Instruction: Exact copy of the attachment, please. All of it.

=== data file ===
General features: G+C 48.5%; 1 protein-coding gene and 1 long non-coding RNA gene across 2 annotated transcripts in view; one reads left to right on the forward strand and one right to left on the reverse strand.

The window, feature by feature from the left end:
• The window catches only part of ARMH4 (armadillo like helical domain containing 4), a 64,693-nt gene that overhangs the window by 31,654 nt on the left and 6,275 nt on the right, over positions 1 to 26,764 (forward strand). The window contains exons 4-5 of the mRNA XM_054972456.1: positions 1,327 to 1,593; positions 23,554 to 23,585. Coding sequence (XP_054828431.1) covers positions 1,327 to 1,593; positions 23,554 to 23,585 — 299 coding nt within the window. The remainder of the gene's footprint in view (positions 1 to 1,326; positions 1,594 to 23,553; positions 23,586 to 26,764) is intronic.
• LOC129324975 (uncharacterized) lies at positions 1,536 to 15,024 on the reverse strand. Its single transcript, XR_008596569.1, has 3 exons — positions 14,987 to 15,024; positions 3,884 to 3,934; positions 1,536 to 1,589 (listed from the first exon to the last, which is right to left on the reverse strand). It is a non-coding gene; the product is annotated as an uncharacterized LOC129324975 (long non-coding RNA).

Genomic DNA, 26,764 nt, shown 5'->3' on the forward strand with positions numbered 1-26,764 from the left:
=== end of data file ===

General features: G+C 48.5%; 1 protein-coding gene and 1 long non-coding RNA gene across 2 annotated transcripts in view; one reads left to right on the forward strand and one right to left on the reverse strand.

The window, feature by feature from the left end:
• The window catches only part of ARMH4 (armadillo like helical domain containing 4), a 64,693-nt gene that overhangs the window by 31,654 nt on the left and 6,275 nt on the right, over positions 1 to 26,764 (forward strand). The window contains exons 4-5 of the mRNA XM_054972456.1: positions 1,327 to 1,593; positions 23,554 to 23,585. Coding sequence (XP_054828431.1) covers positions 1,327 to 1,593; positions 23,554 to 23,585 — 299 coding nt within the window. The remainder of the gene's footprint in view (positions 1 to 1,326; positions 1,594 to 23,553; positions 23,586 to 26,764) is intronic.
• LOC129324975 (uncharacterized) lies at positions 1,536 to 15,024 on the reverse strand. Its single transcript, XR_008596569.1, has 3 exons — positions 14,987 to 15,024; positions 3,884 to 3,934; positions 1,536 to 1,589 (listed from the first exon to the last, which is right to left on the reverse strand). It is a non-coding gene; the product is annotated as an uncharacterized LOC129324975 (long non-coding RNA).

Genomic DNA, 26,764 nt, shown 5'->3' on the forward strand with positions numbered 1-26,764 from the left: